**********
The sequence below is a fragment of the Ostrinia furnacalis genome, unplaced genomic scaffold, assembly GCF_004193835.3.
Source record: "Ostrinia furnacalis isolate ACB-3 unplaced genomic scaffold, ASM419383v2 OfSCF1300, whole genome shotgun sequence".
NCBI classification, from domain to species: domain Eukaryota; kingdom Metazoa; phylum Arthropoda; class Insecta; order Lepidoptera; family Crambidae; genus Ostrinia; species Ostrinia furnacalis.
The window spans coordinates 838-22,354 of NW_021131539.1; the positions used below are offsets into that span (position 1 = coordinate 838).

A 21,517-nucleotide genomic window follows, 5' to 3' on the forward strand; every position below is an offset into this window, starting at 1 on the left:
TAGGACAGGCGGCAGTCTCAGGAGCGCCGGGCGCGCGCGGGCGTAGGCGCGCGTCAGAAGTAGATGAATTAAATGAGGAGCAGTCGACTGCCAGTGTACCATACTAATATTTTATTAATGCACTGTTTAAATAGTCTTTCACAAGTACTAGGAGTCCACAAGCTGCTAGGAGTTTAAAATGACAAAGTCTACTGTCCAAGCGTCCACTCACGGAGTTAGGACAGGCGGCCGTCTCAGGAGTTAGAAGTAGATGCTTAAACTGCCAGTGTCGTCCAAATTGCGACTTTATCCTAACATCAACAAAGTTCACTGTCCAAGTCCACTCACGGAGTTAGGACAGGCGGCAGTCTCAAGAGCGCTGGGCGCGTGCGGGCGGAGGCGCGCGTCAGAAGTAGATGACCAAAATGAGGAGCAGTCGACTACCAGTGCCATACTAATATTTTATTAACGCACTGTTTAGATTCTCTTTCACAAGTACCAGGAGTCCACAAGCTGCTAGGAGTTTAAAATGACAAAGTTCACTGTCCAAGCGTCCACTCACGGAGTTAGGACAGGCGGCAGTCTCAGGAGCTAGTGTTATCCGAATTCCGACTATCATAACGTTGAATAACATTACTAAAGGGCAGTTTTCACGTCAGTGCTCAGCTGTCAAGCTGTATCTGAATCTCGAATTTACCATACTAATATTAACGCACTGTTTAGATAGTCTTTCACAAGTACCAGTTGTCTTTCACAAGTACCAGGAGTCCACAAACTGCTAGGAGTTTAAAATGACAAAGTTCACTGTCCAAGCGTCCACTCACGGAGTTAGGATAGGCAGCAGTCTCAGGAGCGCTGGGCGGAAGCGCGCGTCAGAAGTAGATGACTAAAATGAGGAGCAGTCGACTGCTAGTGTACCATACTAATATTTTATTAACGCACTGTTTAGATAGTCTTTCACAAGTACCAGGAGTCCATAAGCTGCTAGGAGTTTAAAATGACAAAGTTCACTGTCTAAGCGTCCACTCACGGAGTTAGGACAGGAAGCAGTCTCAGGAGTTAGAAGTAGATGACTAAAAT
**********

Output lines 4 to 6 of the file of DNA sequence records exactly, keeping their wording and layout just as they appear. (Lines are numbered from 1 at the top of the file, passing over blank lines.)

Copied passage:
The window spans coordinates 838-22,354 of NW_021131539.1; the positions used below are offsets into that span (position 1 = coordinate 838).

A 21,517-nucleotide genomic window follows, 5' to 3' on the forward strand; every position below is an offset into this window, starting at 1 on the left:
TAGGACAGGCGGCAGTCTCAGGAGCGCCGGGCGCGCGCGGGCGTAGGCGCGCGTCAGAAGTAGATGAATTAAATGAGGAGCAGTCGACTGCCAGTGTACCATACTAATATTTTATTAATGCACTGTTTAAATAGTCTTTCACAAGTACTAGGAGTCCACAAGCTGCTAGGAGTTTAAAATGACAAAGTCTACTGTCCAAGCGTCCACTCACGGAGTTAGGACAGGCGGCCGTCTCAGGAGTTAGAAGTAGATGCTTAAACTGCCAGTGTCGTCCAAATTGCGACTTTATCCTAACATCAACAAAGTTCACTGTCCAAGTCCACTCACGGAGTTAGGACAGGCGGCAGTCTCAAGAGCGCTGGGCGCGTGCGGGCGGAGGCGCGCGTCAGAAGTAGATGACCAAAATGAGGAGCAGTCGACTACCAGTGCCATACTAATATTTTATTAACGCACTGTTTAGATTCTCTTTCACAAGTACCAGGAGTCCACAAGCTGCTAGGAGTTTAAAATGACAAAGTTCACTGTCCAAGCGTCCACTCACGGAGTTAGGACAGGCGGCAGTCTCAGGAGCTAGTGTTATCCGAATTCCGACTATCATAACGTTGAATAACATTACTAAAGGGCAGTTTTCACGTCAGTGCTCAGCTGTCAAGCTGTATCTGAATCTCGAATTTACCATACTAATATTAACGCACTGTTTAGATAGTCTTTCACAAGTACCAGTTGTCTTTCACAAGTACCAGGAGTCCACAAACTGCTAGGAGTTTAAAATGACAAAGTTCACTGTCCAAGCGTCCACTCACGGAGTTAGGATAGGCAGCAGTCTCAGGAGCGCTGGGCGGAAGCGCGCGTCAGAAGTAGATGACTAAAATGAGGAGCAGTCGACTGCTAGTGTACCATACTAATATTTTATTAACGCACTGTTTAGATAGTCTTTCACAAGTACCAGGAGTCCATAAGCTGCTAGGAGTTTAAAATGACAAAGTTCACTGTCTAAGCGTCCACTCACGGAGTTAGGACAGGAAGCAGTCTCAGGAGTTAGAAGTAGATGACTAAAAT